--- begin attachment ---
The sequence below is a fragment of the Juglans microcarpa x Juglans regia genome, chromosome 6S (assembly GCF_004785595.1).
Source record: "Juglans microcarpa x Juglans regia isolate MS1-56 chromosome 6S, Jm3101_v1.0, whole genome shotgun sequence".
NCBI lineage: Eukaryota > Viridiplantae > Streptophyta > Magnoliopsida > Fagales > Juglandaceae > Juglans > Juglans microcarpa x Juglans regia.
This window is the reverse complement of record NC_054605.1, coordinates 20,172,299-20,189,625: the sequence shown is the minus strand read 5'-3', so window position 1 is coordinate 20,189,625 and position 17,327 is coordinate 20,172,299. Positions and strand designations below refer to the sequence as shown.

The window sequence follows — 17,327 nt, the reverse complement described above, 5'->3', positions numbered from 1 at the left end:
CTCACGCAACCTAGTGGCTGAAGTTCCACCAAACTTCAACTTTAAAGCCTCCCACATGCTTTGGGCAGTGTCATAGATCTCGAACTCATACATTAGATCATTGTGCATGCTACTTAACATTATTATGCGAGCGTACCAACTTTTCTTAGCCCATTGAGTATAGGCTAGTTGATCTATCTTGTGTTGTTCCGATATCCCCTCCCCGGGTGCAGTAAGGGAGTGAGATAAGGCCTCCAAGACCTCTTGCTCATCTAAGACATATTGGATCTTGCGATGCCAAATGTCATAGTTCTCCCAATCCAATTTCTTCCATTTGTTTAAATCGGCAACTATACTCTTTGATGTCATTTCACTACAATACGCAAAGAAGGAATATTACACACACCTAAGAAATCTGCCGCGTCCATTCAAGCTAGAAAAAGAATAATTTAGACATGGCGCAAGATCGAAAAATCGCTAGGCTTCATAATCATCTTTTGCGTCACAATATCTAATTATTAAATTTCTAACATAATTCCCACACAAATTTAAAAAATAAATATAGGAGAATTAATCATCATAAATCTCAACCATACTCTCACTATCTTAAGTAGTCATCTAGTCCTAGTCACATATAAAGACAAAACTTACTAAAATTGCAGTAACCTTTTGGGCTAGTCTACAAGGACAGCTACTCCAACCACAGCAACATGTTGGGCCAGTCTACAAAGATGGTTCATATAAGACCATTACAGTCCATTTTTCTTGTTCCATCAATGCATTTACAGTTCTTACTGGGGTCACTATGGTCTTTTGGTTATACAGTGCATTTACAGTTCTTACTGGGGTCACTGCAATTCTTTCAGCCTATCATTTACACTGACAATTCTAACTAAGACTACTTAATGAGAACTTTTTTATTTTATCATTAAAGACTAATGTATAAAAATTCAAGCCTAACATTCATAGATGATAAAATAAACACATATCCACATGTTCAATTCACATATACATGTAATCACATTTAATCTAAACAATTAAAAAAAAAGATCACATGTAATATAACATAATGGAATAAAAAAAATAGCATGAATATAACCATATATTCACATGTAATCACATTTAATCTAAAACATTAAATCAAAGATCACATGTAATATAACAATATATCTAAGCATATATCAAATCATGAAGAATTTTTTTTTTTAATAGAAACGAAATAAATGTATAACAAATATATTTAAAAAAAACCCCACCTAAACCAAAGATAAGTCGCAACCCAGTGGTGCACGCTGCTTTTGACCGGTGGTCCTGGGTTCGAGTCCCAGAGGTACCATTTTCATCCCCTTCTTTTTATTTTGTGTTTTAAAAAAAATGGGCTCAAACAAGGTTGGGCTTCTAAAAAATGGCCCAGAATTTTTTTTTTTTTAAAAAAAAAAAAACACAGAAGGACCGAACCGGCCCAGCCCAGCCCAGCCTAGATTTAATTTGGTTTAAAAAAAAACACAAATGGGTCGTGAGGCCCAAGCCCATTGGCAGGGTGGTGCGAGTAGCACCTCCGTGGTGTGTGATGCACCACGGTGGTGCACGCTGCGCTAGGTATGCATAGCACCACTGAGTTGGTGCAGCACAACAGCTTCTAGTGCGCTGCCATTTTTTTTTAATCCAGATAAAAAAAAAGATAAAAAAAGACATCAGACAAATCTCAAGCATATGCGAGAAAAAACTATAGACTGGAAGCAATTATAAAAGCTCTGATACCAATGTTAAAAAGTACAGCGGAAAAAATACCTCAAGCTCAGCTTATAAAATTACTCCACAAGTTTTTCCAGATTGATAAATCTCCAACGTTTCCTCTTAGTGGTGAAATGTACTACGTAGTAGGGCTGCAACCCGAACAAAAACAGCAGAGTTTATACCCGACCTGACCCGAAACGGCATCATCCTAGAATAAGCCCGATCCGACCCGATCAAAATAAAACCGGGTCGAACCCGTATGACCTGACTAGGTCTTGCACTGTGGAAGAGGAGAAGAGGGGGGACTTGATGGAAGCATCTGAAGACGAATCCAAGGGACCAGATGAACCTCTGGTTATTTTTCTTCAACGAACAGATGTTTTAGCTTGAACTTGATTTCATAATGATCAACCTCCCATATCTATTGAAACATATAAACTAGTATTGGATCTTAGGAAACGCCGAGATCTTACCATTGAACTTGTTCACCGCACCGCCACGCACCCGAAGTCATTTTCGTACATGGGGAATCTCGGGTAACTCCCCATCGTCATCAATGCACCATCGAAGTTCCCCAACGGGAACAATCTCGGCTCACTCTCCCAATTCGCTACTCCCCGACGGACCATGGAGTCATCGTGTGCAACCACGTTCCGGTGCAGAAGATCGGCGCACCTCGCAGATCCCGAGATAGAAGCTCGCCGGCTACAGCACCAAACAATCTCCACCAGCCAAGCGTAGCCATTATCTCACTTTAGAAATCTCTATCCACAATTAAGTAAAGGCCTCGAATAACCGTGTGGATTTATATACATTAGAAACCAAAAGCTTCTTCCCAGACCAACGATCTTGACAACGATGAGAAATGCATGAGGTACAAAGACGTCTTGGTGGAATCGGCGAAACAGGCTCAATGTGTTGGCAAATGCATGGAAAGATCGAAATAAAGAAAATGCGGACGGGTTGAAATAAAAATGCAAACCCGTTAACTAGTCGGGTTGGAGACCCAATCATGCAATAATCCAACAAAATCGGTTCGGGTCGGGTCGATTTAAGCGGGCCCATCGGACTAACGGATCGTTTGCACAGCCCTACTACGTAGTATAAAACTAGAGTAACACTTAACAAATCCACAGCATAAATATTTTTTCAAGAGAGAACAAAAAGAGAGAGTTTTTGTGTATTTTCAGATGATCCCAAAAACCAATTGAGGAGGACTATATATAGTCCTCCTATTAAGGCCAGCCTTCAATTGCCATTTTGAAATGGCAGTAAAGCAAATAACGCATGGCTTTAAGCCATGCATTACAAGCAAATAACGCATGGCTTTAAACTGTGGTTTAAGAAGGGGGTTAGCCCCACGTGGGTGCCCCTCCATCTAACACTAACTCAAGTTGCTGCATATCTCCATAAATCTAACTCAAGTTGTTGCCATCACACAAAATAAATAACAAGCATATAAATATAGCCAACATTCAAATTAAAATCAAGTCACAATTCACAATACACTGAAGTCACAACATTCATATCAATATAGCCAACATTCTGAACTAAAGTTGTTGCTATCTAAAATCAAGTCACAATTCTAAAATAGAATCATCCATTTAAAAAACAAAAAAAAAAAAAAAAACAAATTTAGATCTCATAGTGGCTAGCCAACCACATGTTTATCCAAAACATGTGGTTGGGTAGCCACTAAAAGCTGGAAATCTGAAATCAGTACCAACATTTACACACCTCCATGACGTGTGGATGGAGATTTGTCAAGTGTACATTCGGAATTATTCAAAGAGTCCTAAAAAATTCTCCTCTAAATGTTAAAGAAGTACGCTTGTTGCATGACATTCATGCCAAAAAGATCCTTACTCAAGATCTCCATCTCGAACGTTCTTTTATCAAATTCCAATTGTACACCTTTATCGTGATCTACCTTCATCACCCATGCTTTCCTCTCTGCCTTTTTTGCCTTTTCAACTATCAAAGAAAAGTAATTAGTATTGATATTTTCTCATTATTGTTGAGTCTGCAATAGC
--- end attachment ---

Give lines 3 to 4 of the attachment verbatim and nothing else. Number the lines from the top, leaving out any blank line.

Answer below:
NCBI lineage: Eukaryota > Viridiplantae > Streptophyta > Magnoliopsida > Fagales > Juglandaceae > Juglans > Juglans microcarpa x Juglans regia.
This window is the reverse complement of record NC_054605.1, coordinates 20,172,299-20,189,625: the sequence shown is the minus strand read 5'-3', so window position 1 is coordinate 20,189,625 and position 17,327 is coordinate 20,172,299. Positions and strand designations below refer to the sequence as shown.